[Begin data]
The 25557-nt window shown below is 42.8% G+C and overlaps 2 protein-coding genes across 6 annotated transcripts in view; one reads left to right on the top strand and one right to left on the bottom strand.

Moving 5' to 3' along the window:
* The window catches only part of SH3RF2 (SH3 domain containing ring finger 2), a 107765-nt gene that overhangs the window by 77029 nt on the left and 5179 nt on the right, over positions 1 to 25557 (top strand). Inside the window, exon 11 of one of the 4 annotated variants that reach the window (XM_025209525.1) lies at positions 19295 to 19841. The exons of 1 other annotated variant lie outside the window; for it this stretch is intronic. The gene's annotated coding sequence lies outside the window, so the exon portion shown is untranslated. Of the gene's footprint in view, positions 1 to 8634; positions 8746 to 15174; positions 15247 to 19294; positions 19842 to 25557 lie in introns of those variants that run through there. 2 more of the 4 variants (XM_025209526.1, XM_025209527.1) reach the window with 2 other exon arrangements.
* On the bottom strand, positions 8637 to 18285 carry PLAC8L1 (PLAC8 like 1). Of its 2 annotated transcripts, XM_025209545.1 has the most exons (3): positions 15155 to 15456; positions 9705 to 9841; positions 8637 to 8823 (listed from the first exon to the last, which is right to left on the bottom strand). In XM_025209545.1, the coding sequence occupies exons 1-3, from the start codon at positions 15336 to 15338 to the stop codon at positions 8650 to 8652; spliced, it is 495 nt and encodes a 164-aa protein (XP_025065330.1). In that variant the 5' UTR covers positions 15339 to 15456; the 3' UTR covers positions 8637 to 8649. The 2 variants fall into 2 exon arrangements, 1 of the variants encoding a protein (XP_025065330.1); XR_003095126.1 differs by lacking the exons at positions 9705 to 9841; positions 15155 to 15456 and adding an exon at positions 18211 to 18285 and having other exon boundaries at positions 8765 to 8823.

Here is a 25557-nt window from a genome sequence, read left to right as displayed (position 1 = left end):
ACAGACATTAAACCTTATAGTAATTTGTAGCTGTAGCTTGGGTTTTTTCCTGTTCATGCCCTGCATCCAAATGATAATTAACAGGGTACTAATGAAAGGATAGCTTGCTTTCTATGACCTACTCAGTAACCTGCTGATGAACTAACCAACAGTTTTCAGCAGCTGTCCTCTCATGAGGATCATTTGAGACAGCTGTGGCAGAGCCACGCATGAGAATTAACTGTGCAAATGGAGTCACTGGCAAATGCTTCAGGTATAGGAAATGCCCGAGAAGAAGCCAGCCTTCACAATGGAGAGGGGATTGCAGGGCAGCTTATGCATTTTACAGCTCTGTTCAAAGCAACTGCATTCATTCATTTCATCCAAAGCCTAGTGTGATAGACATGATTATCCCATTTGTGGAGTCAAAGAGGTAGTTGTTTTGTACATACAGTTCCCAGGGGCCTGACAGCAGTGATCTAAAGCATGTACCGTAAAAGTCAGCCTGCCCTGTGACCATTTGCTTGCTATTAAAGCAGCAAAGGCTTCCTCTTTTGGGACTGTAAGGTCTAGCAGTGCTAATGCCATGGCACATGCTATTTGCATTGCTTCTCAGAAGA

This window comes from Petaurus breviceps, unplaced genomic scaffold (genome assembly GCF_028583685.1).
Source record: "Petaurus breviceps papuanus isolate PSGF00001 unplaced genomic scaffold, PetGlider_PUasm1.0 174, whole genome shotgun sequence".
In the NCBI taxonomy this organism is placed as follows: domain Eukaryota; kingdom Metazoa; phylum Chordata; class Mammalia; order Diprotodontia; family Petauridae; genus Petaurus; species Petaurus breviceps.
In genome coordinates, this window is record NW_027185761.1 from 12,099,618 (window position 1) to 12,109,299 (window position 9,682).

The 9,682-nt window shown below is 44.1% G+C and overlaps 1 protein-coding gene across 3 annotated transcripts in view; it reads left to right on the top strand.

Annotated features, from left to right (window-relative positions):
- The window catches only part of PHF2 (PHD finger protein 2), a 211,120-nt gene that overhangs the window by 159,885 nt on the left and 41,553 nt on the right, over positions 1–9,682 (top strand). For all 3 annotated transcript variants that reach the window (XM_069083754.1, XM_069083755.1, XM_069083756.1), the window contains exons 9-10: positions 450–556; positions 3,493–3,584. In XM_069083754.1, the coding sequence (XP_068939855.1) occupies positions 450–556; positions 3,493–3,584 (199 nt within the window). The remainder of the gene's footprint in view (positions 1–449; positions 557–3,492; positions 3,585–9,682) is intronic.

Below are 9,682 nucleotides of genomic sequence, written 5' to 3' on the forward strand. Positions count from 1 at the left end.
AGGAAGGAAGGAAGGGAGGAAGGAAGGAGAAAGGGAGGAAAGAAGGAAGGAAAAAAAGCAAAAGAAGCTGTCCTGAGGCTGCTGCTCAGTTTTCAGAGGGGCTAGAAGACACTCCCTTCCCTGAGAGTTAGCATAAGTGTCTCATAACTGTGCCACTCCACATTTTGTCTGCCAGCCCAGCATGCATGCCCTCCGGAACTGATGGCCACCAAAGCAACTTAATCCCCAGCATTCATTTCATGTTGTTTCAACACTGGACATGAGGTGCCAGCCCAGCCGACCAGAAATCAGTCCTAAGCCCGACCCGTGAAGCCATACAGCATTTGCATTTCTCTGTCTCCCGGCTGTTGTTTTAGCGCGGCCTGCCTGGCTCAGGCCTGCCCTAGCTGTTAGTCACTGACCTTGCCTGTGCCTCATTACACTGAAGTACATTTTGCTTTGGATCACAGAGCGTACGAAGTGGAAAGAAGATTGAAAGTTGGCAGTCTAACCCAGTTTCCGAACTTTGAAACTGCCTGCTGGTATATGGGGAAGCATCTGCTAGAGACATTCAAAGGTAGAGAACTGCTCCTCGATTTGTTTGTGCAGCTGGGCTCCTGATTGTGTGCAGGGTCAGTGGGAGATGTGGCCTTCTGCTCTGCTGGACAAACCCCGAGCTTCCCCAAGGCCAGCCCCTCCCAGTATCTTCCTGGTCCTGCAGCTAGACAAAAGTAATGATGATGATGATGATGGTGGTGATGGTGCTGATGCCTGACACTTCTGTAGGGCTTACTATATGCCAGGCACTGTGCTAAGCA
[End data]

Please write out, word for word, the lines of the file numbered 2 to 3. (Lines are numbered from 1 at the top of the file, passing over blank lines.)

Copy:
Moving 5' to 3' along the window:
* The window catches only part of SH3RF2 (SH3 domain containing ring finger 2), a 107765-nt gene that overhangs the window by 77029 nt on the left and 5179 nt on the right, over positions 1 to 25557 (top strand). Inside the window, exon 11 of one of the 4 annotated variants that reach the window (XM_025209525.1) lies at positions 19295 to 19841. The exons of 1 other annotated variant lie outside the window; for it this stretch is intronic. The gene's annotated coding sequence lies outside the window, so the exon portion shown is untranslated. Of the gene's footprint in view, positions 1 to 8634; positions 8746 to 15174; positions 15247 to 19294; positions 19842 to 25557 lie in introns of those variants that run through there. 2 more of the 4 variants (XM_025209526.1, XM_025209527.1) reach the window with 2 other exon arrangements.